It bothers me that all these fresh young things graduate from college and instantly enroll in MFA writing programs expecting to write the great American novel.
Where is the experience? Where is the life lived?
I’d argue that an auto mechanic who has 10-15 years out of school with a strong desire to write has a better chance of writing the great American novel than a fresh faced newbie right out of grad school.
You have to live your life and digest your experience before the words can percolate through your system and be transformed into the fruitful manure of stories. Notice I didn’t say shit. There is enough of that out there.
You don’t need any degree or any program to make you a writer. In fact, it may debilitate you in the long run. I am always reading about editors complaining that this program or that program is putting out similar types of writers who write in very similar styles.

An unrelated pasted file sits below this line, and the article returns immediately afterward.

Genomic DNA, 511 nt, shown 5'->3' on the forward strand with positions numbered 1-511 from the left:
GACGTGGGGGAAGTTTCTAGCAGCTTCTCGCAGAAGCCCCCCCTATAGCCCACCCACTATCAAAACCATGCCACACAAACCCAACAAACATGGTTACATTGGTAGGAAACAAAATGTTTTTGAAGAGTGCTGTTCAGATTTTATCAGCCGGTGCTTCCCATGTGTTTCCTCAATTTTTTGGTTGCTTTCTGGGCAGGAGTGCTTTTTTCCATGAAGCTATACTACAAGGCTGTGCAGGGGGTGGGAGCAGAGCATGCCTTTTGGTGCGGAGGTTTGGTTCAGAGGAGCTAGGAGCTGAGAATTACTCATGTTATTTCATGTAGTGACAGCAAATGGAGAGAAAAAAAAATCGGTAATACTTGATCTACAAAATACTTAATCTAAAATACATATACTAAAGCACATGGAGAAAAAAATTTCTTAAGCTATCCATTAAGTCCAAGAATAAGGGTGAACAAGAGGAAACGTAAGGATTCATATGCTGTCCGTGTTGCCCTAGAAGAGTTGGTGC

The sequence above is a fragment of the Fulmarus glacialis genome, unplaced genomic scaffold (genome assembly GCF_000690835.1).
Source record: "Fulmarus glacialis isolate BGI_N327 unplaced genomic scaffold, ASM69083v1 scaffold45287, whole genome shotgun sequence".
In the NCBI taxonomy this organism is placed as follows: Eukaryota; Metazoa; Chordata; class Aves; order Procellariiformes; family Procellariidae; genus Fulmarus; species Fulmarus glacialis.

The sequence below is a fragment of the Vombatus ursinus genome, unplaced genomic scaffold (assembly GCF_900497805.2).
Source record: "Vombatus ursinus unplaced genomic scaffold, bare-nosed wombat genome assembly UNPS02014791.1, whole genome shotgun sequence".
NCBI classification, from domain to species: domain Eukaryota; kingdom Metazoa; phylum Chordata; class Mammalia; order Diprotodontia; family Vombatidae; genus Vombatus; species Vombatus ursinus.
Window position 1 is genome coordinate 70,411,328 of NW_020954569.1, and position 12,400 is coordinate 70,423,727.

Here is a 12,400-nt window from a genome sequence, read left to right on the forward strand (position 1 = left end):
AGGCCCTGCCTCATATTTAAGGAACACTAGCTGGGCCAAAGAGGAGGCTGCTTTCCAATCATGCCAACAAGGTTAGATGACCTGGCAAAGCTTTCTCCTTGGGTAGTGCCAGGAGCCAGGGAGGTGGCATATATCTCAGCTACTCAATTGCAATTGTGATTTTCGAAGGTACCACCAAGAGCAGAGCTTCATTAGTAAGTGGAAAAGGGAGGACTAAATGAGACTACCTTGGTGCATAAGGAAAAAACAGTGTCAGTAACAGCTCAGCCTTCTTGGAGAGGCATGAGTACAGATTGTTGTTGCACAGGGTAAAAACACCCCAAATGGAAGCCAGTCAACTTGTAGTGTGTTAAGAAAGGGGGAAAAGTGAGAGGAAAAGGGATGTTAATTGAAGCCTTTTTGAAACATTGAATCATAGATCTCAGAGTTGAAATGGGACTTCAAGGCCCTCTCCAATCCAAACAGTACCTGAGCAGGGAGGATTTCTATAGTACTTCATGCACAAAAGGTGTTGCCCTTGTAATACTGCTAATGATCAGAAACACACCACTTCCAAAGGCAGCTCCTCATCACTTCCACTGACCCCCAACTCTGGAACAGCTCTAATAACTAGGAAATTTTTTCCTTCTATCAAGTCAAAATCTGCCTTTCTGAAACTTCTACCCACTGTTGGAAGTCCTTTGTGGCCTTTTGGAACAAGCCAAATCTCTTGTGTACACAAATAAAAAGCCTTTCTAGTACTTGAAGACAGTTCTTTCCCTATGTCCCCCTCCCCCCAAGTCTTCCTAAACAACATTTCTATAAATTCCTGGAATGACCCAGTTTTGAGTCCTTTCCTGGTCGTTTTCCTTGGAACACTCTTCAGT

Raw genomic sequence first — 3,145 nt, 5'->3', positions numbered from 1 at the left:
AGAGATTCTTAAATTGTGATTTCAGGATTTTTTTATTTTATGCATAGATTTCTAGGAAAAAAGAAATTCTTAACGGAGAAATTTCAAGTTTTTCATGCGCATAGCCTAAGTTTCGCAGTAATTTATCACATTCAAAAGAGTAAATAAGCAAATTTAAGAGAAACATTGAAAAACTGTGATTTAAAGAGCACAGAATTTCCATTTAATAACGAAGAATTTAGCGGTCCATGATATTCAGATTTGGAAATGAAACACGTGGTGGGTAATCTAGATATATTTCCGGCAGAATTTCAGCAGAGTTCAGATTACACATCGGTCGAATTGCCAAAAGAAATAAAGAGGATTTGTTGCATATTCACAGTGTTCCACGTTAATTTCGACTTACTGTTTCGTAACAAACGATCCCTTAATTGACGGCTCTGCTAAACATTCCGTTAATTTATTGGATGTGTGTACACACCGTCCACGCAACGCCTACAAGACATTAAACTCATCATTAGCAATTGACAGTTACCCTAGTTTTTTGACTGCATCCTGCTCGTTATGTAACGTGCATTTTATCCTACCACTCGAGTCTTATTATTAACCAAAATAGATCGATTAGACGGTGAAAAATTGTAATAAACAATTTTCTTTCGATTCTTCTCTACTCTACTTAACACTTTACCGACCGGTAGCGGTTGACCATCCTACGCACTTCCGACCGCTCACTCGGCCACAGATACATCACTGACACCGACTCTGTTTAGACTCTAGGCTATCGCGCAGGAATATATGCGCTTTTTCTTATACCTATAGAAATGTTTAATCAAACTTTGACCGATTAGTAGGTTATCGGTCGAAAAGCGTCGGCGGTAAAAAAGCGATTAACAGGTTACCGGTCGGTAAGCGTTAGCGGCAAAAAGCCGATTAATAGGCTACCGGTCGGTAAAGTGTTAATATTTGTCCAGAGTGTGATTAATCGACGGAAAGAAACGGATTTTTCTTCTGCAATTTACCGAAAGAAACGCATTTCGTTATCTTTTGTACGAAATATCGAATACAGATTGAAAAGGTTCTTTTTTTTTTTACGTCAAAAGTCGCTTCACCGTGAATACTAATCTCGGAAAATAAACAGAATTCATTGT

All you need to become a writer is a desire to write. And as you progress through life you may wind up writing that great American novel.
I used to clean expensive homes that were rented to vacationers on the shores of Lake Michigan. I did not mind cleaning toilets. What bothered me was picking up the trash of people who went on vacation. It would reduce me to tears, and on a few occasions, heaving sobs.
The people on vacation would throw their garbage will nill into the garage, barely bagged, where I had to collect it, put it in my Jeep, and take it to the dumpster miles down the road.
This job taught me that people on vacation do not think of the person that will picking up after them. On vacation they are suddenly reduced to spoiled two year olds without their mommy telling them to make sure they GET IT in the trash, Dear.
But I can harvest this for my writing. I can use this crap and turn it into the compost which my characters will grow out of.
And I’m a richer person for it.
Photocredit: © Ellen Wilson